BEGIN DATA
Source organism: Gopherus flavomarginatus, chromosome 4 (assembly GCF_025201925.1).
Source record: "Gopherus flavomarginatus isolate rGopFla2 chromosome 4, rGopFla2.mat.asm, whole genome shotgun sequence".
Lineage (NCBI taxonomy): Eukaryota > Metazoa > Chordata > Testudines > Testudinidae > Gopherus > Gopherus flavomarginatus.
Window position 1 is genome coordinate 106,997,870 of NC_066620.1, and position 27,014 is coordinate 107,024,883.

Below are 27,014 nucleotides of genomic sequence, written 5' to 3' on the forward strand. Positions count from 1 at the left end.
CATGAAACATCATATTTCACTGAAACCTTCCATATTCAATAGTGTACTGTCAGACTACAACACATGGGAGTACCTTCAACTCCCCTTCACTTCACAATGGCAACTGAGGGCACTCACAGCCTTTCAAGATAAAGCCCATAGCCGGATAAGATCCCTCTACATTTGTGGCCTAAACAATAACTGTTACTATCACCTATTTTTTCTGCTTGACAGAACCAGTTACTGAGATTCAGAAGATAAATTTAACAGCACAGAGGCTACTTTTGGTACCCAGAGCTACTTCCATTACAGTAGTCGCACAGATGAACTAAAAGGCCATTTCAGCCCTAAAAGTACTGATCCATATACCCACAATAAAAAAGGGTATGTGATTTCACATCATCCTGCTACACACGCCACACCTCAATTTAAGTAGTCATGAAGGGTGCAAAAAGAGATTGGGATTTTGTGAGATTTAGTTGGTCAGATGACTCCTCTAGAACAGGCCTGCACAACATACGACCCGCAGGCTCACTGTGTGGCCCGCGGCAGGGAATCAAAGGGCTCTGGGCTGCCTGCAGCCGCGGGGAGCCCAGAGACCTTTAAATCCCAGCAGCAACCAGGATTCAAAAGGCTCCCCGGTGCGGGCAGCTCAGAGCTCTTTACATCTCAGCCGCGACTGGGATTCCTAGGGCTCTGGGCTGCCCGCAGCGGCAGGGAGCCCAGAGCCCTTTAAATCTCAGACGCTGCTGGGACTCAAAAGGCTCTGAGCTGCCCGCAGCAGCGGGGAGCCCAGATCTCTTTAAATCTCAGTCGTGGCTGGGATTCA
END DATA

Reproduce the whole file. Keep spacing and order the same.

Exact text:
Source organism: Gopherus flavomarginatus, chromosome 4 (assembly GCF_025201925.1).
Source record: "Gopherus flavomarginatus isolate rGopFla2 chromosome 4, rGopFla2.mat.asm, whole genome shotgun sequence".
Lineage (NCBI taxonomy): Eukaryota > Metazoa > Chordata > Testudines > Testudinidae > Gopherus > Gopherus flavomarginatus.
Window position 1 is genome coordinate 106,997,870 of NC_066620.1, and position 27,014 is coordinate 107,024,883.

Below are 27,014 nucleotides of genomic sequence, written 5' to 3' on the forward strand. Positions count from 1 at the left end.
CATGAAACATCATATTTCACTGAAACCTTCCATATTCAATAGTGTACTGTCAGACTACAACACATGGGAGTACCTTCAACTCCCCTTCACTTCACAATGGCAACTGAGGGCACTCACAGCCTTTCAAGATAAAGCCCATAGCCGGATAAGATCCCTCTACATTTGTGGCCTAAACAATAACTGTTACTATCACCTATTTTTTCTGCTTGACAGAACCAGTTACTGAGATTCAGAAGATAAATTTAACAGCACAGAGGCTACTTTTGGTACCCAGAGCTACTTCCATTACAGTAGTCGCACAGATGAACTAAAAGGCCATTTCAGCCCTAAAAGTACTGATCCATATACCCACAATAAAAAAGGGTATGTGATTTCACATCATCCTGCTACACACGCCACACCTCAATTTAAGTAGTCATGAAGGGTGCAAAAAGAGATTGGGATTTTGTGAGATTTAGTTGGTCAGATGACTCCTCTAGAACAGGCCTGCACAACATACGACCCGCAGGCTCACTGTGTGGCCCGCGGCAGGGAATCAAAGGGCTCTGGGCTGCCTGCAGCCGCGGGGAGCCCAGAGACCTTTAAATCCCAGCAGCAACCAGGATTCAAAAGGCTCCCCGGTGCGGGCAGCTCAGAGCTCTTTACATCTCAGCCGCGACTGGGATTCCTAGGGCTCTGGGCTGCCCGCAGCGGCAGGGAGCCCAGAGCCCTTTAAATCTCAGACGCTGCTGGGACTCAAAAGGCTCTGAGCTGCCCGCAGCAGCGGGGAGCCCAGATCTCTTTAAATCTCAGTCGTGGCTGGGATTCA